A caucus of Jefferson County Republican precinct committeemen voted Wednesday for Heather Huff to be the new Jefferson County Auditor beginning Tuesday.
The caucus was called by Jefferson County Republican chairman Pam Crozier following the resignation earlier this month of Sherry Eblen, who had served as County Auditor since Sept. 5, 2014 when she was appointed to complete the unexpired term of Celeste Reed, and then elected in both 2014 and 2018.
No other candidates filed for the position, but precinct committeemen were still required to vote by secret sealed ballot and after the votes were tallied, Huff was duly elected.
Huff is a lifelong Jefferson County resident from Deputy who graduated from Madison Consolidated High School in 2003. She and her husband, Jason, have two children, Quinton, 15, and Sydney, 13, and she is active with 4-H serving as a club leader.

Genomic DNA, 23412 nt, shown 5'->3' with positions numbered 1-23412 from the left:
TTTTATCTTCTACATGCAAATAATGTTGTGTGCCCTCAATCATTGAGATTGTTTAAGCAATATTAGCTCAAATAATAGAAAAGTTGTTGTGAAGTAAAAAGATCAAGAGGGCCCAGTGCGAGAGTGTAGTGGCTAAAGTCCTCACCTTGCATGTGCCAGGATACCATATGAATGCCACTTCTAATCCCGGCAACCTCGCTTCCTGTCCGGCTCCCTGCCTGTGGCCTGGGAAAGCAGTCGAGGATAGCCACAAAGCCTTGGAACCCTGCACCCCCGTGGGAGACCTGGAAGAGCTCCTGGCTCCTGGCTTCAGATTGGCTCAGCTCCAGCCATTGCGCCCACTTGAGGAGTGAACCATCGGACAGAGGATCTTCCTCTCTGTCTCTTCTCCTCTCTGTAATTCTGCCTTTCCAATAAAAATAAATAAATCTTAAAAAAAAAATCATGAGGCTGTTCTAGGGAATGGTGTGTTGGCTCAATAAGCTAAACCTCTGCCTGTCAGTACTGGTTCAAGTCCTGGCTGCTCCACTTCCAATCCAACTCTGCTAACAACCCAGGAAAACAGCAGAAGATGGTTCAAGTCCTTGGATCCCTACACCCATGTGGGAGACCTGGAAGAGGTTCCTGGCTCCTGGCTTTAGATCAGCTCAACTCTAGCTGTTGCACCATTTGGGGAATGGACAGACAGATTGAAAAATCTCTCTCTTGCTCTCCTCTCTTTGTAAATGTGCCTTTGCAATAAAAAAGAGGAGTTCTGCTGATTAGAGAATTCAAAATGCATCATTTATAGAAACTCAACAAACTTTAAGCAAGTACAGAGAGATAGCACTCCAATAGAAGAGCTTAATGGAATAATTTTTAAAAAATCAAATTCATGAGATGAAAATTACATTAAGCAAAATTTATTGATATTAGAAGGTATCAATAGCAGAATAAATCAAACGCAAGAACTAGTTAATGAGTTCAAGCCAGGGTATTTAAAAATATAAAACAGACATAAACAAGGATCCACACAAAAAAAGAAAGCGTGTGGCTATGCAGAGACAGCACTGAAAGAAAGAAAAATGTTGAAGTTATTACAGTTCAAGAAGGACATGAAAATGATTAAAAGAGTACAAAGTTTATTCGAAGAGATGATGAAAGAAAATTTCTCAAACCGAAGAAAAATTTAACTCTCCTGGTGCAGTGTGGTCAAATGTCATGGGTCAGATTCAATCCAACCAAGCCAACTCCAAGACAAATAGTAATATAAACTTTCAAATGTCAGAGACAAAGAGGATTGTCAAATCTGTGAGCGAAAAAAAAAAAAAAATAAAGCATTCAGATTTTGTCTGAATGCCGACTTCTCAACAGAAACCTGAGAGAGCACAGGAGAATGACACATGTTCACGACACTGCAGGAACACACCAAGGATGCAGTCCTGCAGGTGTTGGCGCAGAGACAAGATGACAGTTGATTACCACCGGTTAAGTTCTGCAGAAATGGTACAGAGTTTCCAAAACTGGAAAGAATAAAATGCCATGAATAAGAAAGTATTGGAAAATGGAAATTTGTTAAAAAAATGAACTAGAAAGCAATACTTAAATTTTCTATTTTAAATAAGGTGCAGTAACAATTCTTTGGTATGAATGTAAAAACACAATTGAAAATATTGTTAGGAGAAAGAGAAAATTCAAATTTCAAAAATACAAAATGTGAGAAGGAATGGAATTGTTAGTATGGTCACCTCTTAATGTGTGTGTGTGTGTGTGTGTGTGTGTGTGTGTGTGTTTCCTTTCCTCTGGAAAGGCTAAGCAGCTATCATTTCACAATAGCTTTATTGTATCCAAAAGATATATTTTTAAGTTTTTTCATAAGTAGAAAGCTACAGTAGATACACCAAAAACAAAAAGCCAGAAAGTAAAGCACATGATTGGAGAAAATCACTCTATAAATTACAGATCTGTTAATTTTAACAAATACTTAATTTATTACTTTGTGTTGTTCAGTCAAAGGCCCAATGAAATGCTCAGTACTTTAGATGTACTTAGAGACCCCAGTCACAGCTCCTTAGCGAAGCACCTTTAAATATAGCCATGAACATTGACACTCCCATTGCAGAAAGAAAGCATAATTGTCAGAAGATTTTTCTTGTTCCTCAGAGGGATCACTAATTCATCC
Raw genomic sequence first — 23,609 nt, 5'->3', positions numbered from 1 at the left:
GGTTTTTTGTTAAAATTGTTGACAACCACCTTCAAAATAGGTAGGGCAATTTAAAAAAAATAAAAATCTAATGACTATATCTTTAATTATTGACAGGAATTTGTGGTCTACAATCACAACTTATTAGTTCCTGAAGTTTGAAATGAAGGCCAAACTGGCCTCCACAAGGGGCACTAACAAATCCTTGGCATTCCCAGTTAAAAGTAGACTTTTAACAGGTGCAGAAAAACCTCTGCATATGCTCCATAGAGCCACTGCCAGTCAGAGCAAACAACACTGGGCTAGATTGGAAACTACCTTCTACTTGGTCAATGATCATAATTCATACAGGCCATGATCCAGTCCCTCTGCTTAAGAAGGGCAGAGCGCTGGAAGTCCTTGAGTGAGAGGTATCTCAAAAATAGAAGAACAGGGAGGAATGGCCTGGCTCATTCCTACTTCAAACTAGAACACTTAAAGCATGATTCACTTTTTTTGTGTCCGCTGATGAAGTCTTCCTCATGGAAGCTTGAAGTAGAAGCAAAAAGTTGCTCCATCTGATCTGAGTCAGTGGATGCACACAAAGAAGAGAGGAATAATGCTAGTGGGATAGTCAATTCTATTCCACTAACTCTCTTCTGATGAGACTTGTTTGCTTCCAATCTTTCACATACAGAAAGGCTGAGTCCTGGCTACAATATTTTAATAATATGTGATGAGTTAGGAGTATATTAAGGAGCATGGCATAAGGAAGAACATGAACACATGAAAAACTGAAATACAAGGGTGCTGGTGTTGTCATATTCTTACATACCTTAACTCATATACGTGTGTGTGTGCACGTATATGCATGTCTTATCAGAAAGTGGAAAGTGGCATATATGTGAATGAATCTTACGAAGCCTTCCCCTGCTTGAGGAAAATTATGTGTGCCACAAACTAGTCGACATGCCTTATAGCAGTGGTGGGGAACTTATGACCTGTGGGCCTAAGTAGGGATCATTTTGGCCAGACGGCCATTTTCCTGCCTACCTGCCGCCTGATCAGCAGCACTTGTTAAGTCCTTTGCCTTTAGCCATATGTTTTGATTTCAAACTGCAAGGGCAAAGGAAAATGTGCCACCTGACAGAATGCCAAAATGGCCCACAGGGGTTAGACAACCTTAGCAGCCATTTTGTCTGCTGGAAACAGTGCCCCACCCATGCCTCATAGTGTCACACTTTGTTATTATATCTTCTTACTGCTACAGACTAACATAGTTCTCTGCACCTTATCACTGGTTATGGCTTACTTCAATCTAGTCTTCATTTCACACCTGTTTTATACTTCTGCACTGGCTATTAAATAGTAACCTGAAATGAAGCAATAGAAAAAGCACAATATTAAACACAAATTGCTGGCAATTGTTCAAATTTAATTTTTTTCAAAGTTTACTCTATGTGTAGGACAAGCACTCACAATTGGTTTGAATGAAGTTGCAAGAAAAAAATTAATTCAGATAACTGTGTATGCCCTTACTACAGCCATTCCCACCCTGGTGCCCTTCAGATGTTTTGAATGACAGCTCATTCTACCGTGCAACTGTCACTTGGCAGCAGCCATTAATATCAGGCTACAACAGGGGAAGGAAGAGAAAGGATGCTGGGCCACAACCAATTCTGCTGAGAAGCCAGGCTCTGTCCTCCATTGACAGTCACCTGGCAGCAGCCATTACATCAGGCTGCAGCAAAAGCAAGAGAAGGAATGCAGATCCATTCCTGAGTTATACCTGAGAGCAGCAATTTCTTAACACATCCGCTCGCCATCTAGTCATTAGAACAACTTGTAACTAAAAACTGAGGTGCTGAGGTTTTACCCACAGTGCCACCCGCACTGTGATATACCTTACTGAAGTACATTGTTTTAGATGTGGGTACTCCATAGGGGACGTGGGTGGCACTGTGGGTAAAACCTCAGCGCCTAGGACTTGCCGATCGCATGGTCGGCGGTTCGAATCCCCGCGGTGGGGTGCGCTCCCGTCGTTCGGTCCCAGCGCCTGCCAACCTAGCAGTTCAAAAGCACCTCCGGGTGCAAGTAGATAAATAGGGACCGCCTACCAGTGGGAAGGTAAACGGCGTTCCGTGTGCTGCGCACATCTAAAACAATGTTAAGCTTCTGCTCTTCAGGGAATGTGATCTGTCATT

Huff has spent most of her working career with Jefferson County government except for a brief time after attending Ivy Tech when she worked for Centra Credit Union. Overall, she has worked 13 years for the county including 11 years in the Auditor’s Office. She also worked a short time in the County Treasurer’s Office
“The auditor’s office has always been home to me. That’s my comfort zone,” Huff said. “I love working with budgets, working with the County Council and resolving problems, and getting things to where they need to be. The Auditor’s office is the hub” of everything that goes on in county government. “Everyone is in contact with us all the time.”